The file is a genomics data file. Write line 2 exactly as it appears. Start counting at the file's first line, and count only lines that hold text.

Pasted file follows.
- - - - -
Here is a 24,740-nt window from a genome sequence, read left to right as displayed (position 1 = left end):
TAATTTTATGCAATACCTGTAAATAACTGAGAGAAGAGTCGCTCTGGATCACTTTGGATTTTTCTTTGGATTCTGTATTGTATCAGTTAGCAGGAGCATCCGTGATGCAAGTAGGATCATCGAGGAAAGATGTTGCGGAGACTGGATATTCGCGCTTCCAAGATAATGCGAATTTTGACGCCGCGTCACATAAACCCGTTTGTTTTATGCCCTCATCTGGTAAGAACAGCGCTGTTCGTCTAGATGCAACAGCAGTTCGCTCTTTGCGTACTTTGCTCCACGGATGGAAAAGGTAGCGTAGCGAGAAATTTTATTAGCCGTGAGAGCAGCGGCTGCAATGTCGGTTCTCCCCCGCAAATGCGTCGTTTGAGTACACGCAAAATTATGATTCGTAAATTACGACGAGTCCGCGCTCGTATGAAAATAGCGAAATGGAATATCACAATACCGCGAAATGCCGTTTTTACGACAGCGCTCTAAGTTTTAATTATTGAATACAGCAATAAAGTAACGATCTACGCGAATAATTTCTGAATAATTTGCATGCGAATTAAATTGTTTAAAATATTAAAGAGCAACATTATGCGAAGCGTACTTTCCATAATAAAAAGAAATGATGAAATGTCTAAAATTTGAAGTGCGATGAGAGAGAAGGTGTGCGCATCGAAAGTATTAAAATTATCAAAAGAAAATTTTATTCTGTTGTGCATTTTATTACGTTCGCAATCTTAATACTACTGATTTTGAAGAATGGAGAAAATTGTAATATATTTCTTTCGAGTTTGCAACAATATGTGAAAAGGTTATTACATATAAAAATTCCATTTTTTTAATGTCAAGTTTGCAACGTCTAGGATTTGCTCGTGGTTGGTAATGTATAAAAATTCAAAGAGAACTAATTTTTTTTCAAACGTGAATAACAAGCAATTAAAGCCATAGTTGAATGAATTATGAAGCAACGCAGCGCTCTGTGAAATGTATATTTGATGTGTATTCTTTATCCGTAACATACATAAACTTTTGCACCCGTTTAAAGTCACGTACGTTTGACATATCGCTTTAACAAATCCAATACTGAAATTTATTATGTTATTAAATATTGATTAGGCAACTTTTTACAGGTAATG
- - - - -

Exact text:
TAATTTTATGCAATACCTGTAAATAACTGAGAGAAGAGTCGCTCTGGATCACTTTGGATTTTTCTTTGGATTCTGTATTGTATCAGTTAGCAGGAGCATCCGTGATGCAAGTAGGATCATCGAGGAAAGATGTTGCGGAGACTGGATATTCGCGCTTCCAAGATAATGCGAATTTTGACGCCGCGTCACATAAACCCGTTTGTTTTATGCCCTCATCTGGTAAGAACAGCGCTGTTCGTCTAGATGCAACAGCAGTTCGCTCTTTGCGTACTTTGCTCCACGGATGGAAAAGGTAGCGTAGCGAGAAATTTTATTAGCCGTGAGAGCAGCGGCTGCAATGTCGGTTCTCCCCCGCAAATGCGTCGTTTGAGTACACGCAAAATTATGATTCGTAAATTACGACGAGTCCGCGCTCGTATGAAAATAGCGAAATGGAATATCACAATACCGCGAAATGCCGTTTTTACGACAGCGCTCTAAGTTTTAATTATTGAATACAGCAATAAAGTAACGATCTACGCGAATAATTTCTGAATAATTTGCATGCGAATTAAATTGTTTAAAATATTAAAGAGCAACATTATGCGAAGCGTACTTTCCATAATAAAAAGAAATGATGAAATGTCTAAAATTTGAAGTGCGATGAGAGAGAAGGTGTGCGCATCGAAAGTATTAAAATTATCAAAAGAAAATTTTATTCTGTTGTGCATTTTATTACGTTCGCAATCTTAATACTACTGATTTTGAAGAATGGAGAAAATTGTAATATATTTCTTTCGAGTTTGCAACAATATGTGAAAAGGTTATTACATATAAAAATTCCATTTTTTTAATGTCAAGTTTGCAACGTCTAGGATTTGCTCGTGGTTGGTAATGTATAAAAATTCAAAGAGAACTAATTTTTTTTCAAACGTGAATAACAAGCAATTAAAGCCATAGTTGAATGAATTATGAAGCAACGCAGCGCTCTGTGAAATGTATATTTGATGTGTATTCTTTATCCGTAACATACATAAACTTTTGCACCCGTTTAAAGTCACGTACGTTTGACATATCGCTTTAACAAATCCAATACTGAAATTTATTATGTTATTAAATATTGATTAGGCAACTTTTTACAGGTAATG